In early March 2001, a screening at the HBO/U.S. Comedy Arts Festival struck paydirt. The Aspen, Colo., event’s finale had Billy Crystal giving a Best Actress award to Lords. The film also won the fest’s Audience Award.

For six months, Margo and Steve Burrows had faxed Miramax and other studio reps begging them to see a public screening. The audience’s laughter, Steve thought, would affect the bottom-line “suits.”

Regardless, it took “Chump Change’s” success at the Comedy Arts Festival to prompt Miramax to ask Burrows for a print to screen privately. He hand-delivered the film at 9 a.m. and the company executives viewed it an hour later.

At 11:35 a.m., Miramax called Burrows. They wanted to buy it.

“I never should have given you my opinion,” the talent agent tells his struggling client, “until I found out what it was supposed to be.”

– From “Chump Change”

From April 2001 to February 2003, “Chump Change” took countless lumps. Immediately after selling the film to Miramax, the movie’s producer grabbed her portion of the money – Burrows won’t say how much Miramax paid – and walked away from the project.

Miramax officials who bought the film and supported it left the company or were fired at various times. By Thanksgiving 2002, “Chump Change” had nine crucial focus group screenings postponed or canceled. Instead, Miramax concentrated on “Gangs of New York,” its $200 million release at the time.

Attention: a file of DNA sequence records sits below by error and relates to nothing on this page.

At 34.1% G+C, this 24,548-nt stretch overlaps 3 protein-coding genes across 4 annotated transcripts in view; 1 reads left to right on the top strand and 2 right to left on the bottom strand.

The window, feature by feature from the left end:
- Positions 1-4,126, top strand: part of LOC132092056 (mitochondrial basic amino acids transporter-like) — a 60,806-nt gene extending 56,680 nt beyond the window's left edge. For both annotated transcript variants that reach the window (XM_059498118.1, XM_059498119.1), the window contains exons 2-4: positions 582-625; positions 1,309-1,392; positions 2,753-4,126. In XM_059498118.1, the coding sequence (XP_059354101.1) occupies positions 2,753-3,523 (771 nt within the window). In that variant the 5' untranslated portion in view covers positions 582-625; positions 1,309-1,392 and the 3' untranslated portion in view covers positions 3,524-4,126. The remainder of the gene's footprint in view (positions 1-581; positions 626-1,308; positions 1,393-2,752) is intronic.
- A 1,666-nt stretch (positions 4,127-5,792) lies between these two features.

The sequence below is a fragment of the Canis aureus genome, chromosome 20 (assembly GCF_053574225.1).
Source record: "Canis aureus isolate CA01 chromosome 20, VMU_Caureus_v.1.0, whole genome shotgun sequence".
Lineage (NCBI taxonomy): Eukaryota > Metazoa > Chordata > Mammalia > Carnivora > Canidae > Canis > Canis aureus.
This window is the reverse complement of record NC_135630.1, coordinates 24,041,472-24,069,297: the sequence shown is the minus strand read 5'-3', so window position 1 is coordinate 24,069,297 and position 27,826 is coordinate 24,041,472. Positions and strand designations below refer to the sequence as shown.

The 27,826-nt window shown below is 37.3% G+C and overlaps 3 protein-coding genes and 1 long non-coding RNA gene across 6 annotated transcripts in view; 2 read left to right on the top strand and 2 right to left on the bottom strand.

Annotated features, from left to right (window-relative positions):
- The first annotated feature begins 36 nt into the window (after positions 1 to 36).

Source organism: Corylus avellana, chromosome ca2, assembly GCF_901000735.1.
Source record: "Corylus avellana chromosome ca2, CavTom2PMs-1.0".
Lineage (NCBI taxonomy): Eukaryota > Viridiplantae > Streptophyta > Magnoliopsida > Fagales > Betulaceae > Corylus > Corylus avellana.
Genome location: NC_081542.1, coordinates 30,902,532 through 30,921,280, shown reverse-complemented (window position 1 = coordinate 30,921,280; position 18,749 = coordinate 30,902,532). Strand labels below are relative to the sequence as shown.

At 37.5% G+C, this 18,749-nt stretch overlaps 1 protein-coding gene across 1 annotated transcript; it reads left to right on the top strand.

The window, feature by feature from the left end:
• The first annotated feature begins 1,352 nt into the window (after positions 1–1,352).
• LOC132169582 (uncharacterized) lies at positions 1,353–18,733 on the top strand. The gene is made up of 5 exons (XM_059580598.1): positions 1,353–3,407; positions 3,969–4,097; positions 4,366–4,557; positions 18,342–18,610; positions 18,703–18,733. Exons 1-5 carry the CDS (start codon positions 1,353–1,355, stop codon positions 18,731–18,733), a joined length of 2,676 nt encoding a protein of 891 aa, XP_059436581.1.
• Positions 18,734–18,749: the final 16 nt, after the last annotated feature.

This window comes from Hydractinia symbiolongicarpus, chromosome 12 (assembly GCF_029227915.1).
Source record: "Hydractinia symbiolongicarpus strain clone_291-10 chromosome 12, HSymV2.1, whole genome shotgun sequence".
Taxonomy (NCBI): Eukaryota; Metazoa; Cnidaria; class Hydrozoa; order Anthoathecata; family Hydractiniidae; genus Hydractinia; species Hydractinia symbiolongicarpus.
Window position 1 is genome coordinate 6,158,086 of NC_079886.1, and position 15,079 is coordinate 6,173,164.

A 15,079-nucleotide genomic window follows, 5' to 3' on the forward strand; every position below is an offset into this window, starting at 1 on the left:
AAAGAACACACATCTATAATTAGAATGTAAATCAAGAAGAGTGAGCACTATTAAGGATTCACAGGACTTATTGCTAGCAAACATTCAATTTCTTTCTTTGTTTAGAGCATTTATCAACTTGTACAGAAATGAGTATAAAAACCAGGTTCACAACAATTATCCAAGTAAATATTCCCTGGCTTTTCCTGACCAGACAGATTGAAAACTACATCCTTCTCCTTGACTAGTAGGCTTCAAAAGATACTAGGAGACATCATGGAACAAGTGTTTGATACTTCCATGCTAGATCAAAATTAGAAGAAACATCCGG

“It was like a marathon,” Burrows says. “And every time I thought I saw the finish line, I was only at the 15-mile marker.”

Last spring and summer, Miramax finally turned its attention to “Chump Change.” It held several focus-group screenings in New York. Comment cards were favorable, but Miramax felt “Chump Change” had a limited audience.

“Comedies are very difficult to sell,” Burrows admits. “Comedies about show business are even more difficult to sell.”

Then Miramax dropped the bombshell: The studio would give “Chump Change” a high-profile DVD release and skip the theatrical route. Miramax’s accountants judged that “Chump Change” wouldn’t make much profit in theaters.

Burrows fumed. “We get great reviews and audiences love this movie. What am I missing?” he told Miramax.

“Chump Change,” they explained, appeals to working professionals with kids who don’t get out to movies. But they rent movies, Burrows was told. “Chump Change” will find an audience on DVD in the same way that “Waiting for Guffman,” “Office Space” and “Flirting With Disaster” did, they added.

According to show-business publication Variety, studios made $1 billion in theaters last year but $6 billion in DVD and video sales.

Carbine admits it’s a difficult tradeoff “where commerce meets art and economics are at risk.”

“Chump Change” also has a theatrical disadvantage. Its cast lacks marquee names.